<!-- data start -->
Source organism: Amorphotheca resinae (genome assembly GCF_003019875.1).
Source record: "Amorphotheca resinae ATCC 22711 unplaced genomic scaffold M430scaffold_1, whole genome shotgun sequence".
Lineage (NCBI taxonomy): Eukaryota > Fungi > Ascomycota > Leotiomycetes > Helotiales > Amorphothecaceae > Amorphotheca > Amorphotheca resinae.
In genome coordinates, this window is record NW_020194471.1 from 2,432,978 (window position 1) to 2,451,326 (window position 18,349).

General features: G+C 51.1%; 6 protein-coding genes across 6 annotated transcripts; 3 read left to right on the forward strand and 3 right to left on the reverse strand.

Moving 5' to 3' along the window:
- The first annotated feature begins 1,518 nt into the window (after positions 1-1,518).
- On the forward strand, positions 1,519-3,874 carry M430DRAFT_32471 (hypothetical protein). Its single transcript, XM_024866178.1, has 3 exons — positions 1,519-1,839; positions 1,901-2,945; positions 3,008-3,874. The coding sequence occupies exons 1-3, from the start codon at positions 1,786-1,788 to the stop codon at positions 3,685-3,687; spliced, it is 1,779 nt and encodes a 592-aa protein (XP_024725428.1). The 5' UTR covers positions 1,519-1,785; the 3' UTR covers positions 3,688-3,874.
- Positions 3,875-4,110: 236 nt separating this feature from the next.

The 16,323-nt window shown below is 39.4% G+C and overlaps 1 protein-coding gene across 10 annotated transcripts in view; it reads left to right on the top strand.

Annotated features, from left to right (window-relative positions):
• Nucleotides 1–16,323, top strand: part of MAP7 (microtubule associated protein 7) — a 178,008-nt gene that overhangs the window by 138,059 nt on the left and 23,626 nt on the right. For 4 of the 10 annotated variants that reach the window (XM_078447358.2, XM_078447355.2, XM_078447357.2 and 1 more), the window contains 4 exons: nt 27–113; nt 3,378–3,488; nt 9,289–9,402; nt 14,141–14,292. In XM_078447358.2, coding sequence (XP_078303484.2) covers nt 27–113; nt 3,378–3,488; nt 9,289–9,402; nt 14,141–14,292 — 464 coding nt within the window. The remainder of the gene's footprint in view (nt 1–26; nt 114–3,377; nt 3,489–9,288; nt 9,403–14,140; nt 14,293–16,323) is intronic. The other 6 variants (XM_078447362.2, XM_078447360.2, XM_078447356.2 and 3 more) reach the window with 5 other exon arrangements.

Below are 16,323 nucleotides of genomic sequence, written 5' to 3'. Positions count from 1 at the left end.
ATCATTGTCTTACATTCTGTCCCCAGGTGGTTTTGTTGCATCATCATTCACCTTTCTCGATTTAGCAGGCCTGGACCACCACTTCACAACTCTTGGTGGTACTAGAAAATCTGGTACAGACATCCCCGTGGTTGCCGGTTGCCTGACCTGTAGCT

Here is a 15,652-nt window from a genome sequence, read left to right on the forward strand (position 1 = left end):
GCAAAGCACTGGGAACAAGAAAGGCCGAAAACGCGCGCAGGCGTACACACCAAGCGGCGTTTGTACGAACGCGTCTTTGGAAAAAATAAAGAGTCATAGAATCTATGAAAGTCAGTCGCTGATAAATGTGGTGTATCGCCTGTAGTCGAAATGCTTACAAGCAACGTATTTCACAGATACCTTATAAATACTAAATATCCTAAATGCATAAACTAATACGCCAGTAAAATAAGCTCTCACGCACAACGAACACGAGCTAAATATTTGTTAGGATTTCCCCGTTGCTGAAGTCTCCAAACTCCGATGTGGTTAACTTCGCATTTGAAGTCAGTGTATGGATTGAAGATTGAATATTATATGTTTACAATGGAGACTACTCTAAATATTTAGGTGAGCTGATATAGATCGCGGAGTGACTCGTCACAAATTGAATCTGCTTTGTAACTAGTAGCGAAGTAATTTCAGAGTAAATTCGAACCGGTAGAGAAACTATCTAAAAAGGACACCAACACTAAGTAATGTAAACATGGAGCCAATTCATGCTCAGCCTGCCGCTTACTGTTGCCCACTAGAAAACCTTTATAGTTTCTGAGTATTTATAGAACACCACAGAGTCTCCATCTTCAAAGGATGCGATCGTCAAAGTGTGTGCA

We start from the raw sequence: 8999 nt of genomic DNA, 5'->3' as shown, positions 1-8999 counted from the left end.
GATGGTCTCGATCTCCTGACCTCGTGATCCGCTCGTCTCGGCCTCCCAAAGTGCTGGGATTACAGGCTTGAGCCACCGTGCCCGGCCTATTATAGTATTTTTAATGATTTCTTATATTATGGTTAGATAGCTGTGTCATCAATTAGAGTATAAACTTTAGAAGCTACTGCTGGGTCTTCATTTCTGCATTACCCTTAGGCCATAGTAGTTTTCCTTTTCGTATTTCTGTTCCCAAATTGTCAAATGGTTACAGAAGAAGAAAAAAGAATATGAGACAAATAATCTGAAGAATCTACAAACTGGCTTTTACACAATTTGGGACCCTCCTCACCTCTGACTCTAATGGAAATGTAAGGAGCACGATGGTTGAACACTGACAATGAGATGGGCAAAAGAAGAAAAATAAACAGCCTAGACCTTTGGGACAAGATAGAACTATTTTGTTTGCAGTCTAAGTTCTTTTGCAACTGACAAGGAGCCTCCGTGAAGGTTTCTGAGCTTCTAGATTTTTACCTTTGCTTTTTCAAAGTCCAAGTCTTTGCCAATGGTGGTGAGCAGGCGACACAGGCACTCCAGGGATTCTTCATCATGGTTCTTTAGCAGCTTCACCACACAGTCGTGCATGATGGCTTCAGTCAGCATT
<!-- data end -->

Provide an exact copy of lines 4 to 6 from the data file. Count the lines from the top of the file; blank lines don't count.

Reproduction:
In genome coordinates, this window is record NW_020194471.1 from 2,432,978 (window position 1) to 2,451,326 (window position 18,349).

General features: G+C 51.1%; 6 protein-coding genes across 6 annotated transcripts; 3 read left to right on the forward strand and 3 right to left on the reverse strand.

Moving 5' to 3' along the window: